I’m also trying to compile a more comprehensive list of literary works about privacy and security, and I welcome your suggestions.
Without further ado, my list:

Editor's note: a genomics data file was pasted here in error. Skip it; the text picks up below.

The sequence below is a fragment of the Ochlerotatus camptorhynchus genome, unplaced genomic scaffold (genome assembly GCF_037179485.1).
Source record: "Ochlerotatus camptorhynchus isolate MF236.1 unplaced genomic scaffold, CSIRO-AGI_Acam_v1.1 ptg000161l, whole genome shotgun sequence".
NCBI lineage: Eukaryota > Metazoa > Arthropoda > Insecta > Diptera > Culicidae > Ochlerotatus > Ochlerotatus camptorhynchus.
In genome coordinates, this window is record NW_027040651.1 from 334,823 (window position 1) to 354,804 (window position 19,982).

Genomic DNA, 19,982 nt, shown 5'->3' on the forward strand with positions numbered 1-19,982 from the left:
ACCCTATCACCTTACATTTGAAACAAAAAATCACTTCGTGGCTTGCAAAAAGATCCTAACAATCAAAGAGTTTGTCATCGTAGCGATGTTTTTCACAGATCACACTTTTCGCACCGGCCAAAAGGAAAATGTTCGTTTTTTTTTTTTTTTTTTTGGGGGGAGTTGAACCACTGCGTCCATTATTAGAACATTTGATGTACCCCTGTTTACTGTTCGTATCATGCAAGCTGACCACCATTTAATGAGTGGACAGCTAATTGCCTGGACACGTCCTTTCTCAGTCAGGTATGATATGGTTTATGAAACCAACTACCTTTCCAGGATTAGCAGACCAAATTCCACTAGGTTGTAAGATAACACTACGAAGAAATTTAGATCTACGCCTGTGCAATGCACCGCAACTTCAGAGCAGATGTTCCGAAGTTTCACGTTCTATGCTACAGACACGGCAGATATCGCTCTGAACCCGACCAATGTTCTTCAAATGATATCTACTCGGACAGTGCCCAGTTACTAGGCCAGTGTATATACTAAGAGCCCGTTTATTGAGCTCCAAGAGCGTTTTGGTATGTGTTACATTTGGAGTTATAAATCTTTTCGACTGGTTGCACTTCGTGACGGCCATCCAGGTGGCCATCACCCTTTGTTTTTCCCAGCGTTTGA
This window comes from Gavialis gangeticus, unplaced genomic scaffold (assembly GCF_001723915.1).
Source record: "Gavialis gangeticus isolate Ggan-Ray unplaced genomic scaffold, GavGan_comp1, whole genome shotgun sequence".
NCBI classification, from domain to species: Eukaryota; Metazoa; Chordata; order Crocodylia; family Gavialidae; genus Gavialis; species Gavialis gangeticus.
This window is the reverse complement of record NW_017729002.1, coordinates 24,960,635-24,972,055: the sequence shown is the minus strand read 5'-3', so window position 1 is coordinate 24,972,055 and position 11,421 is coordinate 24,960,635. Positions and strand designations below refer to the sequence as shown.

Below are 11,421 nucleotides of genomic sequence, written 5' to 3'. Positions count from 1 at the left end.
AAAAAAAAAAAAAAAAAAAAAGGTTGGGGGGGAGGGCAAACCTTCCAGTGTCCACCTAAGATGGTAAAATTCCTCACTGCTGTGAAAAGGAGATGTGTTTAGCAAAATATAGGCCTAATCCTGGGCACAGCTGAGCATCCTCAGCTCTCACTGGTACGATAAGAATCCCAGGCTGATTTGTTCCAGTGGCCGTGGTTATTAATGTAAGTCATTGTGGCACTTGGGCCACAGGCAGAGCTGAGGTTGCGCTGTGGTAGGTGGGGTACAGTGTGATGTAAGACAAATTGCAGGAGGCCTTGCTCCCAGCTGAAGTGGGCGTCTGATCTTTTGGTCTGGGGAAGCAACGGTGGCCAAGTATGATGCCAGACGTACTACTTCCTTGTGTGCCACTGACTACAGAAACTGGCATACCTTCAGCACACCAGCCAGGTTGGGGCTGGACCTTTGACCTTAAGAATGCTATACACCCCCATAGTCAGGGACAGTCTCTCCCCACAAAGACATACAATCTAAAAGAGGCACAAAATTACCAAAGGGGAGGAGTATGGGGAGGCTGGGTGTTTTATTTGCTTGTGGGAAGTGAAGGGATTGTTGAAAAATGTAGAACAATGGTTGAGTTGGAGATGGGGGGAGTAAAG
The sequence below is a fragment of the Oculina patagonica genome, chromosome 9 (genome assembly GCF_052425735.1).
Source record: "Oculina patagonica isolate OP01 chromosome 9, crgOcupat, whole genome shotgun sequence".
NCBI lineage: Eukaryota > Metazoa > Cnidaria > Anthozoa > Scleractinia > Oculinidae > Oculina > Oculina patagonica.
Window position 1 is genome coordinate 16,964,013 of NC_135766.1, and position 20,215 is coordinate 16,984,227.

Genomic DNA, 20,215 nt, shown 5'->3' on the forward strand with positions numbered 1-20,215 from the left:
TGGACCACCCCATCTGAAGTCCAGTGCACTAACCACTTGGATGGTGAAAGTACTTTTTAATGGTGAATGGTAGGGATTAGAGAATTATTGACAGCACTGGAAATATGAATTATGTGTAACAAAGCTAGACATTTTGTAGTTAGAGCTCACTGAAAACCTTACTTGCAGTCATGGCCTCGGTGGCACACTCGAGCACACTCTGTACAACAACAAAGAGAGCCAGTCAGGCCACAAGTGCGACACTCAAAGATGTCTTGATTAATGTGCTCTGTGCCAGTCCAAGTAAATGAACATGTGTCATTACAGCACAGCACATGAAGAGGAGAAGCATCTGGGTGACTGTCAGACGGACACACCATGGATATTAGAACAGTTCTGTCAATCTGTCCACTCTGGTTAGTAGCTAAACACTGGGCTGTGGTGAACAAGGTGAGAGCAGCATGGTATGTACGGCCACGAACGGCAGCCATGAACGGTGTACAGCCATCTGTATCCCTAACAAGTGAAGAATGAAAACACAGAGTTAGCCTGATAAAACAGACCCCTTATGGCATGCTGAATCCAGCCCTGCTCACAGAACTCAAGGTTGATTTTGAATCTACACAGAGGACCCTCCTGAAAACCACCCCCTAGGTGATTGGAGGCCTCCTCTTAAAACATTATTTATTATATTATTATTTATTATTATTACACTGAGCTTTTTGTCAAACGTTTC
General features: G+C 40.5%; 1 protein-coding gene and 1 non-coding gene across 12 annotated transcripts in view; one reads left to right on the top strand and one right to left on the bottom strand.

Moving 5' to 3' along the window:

Kafka’s The Trial begins with a man being arrested but not told why. In typical Kafka fashion, the novel begins badly for the protagonist . . . and then it gets worse! A clandestine court system has compiled a dossier about him and officials are making decisions about him, but he is left in the dark. This is akin to how Big Data can operate today. The Trial captures the sense of helplessness, frustration, and powerlessness when large institutions with inscrutable purposes use personal data and deny people the right to participate. I wrote more extensively about how Kafka is an apt metaphor for privacy in our times in a book called The Digital Person about 10 years ago.